What You Need to Know About Target's Credit Card Data Breach

What You Need to Know About Target's Credit Card Data Breach

Posted on December 19, 2013

It wasn't just credit card numbers that were stolen.

Target reported that hackers obtained credit card info and "personal data" from 40 million accounts. It's unclear what personal data was stolen from the reports we've seen, but we do know that the info was stolen from magnetic strips on the back of credit cards. Magnetic strips can include your name, credit card number, expiration date, and discretionary data like PIN numbers and security codes.

How was it stolen?

It's not immediately clear, but given the speed with which Target was able to identify and disable whatever exploit the hackers were using, and given the choice of the word "hackers" to describe the data thieves, it's likely that malware was somehow uploaded to Target's in-store credit card processing system. Target is working with both the Secret Service and a third-party investigator who specializes in these things to figure out what happened and hopefully catch those responsible.

The breach happened between 11/27 and 12/15.

If you didn't buy anything at a Target store between these dates, then your credit card info is safe.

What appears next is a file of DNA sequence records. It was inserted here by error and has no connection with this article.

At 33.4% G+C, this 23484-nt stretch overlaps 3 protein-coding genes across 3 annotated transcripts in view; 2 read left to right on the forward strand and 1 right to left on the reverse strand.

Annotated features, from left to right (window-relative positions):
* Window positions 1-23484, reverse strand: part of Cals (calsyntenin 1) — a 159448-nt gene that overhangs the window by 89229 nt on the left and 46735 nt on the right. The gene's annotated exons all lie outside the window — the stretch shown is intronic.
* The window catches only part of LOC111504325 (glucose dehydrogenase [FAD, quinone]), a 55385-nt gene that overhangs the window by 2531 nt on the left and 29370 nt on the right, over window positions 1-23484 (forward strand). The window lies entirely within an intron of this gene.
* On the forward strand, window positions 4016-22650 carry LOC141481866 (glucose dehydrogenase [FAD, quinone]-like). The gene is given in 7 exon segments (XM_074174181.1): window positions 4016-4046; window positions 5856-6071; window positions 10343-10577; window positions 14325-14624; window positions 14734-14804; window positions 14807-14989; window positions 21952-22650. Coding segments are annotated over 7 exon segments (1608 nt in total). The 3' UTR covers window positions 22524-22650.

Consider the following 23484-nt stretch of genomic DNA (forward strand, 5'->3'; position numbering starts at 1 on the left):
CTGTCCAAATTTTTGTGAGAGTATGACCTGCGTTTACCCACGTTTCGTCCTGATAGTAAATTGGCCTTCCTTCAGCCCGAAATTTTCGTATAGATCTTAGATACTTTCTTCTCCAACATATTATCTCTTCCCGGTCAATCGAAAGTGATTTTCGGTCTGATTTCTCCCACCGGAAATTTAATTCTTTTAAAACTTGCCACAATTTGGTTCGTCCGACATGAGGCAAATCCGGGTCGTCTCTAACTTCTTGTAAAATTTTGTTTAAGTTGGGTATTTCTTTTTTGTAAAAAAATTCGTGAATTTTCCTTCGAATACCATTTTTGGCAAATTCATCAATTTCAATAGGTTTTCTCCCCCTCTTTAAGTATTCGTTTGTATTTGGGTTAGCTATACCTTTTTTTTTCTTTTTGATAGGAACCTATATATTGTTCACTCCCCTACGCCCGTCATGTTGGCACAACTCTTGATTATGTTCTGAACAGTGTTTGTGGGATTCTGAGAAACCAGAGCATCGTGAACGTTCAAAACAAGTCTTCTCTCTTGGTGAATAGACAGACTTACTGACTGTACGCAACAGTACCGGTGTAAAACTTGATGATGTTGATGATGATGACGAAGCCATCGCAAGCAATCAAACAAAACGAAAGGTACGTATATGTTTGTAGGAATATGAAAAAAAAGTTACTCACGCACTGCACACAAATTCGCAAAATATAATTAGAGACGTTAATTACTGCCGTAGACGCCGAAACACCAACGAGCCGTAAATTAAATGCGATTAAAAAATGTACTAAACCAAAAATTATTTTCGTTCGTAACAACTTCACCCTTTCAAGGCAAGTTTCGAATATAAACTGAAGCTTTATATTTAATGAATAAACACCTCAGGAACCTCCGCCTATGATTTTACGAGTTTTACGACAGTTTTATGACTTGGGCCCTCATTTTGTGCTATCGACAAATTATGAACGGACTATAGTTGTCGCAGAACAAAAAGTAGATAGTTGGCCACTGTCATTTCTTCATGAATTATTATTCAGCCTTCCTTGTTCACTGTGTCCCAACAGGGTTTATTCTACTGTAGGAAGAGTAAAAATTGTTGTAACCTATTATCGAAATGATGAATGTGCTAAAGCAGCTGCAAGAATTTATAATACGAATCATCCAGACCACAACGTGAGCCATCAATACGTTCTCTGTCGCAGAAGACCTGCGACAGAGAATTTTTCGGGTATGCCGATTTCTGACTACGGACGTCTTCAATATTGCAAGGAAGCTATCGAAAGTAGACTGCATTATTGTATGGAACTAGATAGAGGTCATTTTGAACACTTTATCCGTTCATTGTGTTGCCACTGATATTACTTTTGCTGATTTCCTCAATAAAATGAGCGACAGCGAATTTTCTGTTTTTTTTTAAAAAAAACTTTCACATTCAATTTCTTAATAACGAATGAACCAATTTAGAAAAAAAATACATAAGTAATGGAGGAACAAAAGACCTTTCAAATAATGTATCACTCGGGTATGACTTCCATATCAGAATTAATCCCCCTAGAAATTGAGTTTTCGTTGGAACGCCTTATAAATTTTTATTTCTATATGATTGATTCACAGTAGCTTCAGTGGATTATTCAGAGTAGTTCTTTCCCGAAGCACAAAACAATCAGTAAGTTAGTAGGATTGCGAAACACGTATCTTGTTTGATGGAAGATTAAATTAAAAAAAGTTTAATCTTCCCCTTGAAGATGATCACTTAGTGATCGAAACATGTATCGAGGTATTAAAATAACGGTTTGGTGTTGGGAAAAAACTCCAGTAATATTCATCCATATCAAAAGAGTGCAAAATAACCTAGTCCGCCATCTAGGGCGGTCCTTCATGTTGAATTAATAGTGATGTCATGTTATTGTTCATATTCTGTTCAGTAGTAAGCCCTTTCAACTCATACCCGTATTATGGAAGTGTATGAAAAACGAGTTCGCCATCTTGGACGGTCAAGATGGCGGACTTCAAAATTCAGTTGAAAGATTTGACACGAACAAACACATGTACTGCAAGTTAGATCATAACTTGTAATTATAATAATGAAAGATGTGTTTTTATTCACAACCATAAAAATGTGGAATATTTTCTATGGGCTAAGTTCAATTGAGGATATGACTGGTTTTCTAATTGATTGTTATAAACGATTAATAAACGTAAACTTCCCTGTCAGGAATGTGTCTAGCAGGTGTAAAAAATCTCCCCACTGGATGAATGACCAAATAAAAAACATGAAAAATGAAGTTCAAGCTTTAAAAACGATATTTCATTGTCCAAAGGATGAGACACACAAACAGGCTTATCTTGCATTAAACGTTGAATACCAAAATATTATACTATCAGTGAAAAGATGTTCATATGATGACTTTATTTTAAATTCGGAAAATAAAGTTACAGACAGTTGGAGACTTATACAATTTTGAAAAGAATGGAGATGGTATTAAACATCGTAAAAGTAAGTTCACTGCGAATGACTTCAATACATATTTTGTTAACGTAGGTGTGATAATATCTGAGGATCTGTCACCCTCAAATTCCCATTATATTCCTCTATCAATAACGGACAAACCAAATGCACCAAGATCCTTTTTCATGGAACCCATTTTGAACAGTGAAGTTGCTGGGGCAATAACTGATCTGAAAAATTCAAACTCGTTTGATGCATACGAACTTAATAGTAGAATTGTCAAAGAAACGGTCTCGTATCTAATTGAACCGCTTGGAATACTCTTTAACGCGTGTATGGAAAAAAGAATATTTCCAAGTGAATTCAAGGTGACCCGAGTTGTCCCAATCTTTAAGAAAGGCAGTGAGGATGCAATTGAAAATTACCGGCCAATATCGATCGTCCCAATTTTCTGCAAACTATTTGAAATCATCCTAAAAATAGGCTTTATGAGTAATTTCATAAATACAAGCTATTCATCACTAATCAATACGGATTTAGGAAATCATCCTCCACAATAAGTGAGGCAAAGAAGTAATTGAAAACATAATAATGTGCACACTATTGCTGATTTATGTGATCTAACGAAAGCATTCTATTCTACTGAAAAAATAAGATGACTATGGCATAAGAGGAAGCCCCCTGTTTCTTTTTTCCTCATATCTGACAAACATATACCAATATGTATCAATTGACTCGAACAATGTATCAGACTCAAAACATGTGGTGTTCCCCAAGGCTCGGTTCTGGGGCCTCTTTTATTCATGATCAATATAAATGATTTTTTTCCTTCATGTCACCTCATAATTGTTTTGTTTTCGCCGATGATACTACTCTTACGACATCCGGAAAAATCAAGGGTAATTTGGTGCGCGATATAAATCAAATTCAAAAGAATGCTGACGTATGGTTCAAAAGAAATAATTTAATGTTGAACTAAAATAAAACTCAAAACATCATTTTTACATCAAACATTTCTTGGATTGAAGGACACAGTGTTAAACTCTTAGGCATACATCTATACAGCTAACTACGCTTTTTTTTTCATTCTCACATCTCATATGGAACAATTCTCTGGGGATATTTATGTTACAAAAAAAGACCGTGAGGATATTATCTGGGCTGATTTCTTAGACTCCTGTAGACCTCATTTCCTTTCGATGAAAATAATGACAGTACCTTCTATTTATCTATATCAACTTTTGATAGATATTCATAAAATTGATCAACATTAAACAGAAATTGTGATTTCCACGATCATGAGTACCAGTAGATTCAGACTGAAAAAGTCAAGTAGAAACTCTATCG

Online purchases were not affected.

This time out, the only shoppers who were affected by the data breach are those who actually made a purchase inside a Target store. Online transactions are handled separately from in-store transactions, and thus were not affected. Likewise, if you bought online and opted to pick up in-store, that purchase would not be affected either. To reiterate: You are only affected by this data breach if you bought something at a physical Target store between 11/27 and 12/15 and paid for it at a Target cash register.

Monitor your credit card transactions.

The hackers basically took everything they would need to clone your credit card or Target REDcard. Most credit card companies have excellent fraud detection programs that quickly contact you and shut down compromised cards, but don't take it for granted that they will catch it. The safest thing to do is to request a new card from your issuer - just because your card hasn't been cloned and used yet doesn't mean it won't be in the future by whoever has your info.

Target has posted an FAQ on their corporate website, and the data security blog Krebs on Security is keeping close tabs on the investigation and is an excellent independent resource for those following the story.